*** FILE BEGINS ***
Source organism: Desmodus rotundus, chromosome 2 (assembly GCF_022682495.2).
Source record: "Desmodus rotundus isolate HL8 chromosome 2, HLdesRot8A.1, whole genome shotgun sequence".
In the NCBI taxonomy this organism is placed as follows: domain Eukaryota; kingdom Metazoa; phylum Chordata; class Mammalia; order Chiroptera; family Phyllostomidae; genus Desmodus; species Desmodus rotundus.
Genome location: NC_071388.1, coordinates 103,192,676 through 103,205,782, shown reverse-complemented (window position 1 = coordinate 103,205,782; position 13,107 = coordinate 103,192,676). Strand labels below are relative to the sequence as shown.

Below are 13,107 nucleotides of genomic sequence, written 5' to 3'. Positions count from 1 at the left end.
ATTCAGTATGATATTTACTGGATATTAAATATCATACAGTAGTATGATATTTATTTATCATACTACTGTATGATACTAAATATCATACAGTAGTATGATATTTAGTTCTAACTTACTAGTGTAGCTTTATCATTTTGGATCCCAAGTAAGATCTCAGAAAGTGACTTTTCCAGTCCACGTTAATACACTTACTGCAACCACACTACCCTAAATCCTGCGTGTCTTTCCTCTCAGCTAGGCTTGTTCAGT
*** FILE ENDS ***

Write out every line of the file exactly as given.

Source organism: Desmodus rotundus, chromosome 2 (assembly GCF_022682495.2).
Source record: "Desmodus rotundus isolate HL8 chromosome 2, HLdesRot8A.1, whole genome shotgun sequence".
In the NCBI taxonomy this organism is placed as follows: domain Eukaryota; kingdom Metazoa; phylum Chordata; class Mammalia; order Chiroptera; family Phyllostomidae; genus Desmodus; species Desmodus rotundus.
Genome location: NC_071388.1, coordinates 103,192,676 through 103,205,782, shown reverse-complemented (window position 1 = coordinate 103,205,782; position 13,107 = coordinate 103,192,676). Strand labels below are relative to the sequence as shown.

Below are 13,107 nucleotides of genomic sequence, written 5' to 3'. Positions count from 1 at the left end.
ATTCAGTATGATATTTACTGGATATTAAATATCATACAGTAGTATGATATTTATTTATCATACTACTGTATGATACTAAATATCATACAGTAGTATGATATTTAGTTCTAACTTACTAGTGTAGCTTTATCATTTTGGATCCCAAGTAAGATCTCAGAAAGTGACTTTTCCAGTCCACGTTAATACACTTACTGCAACCACACTACCCTAAATCCTGCGTGTCTTTCCTCTCAGCTAGGCTTGTTCAGT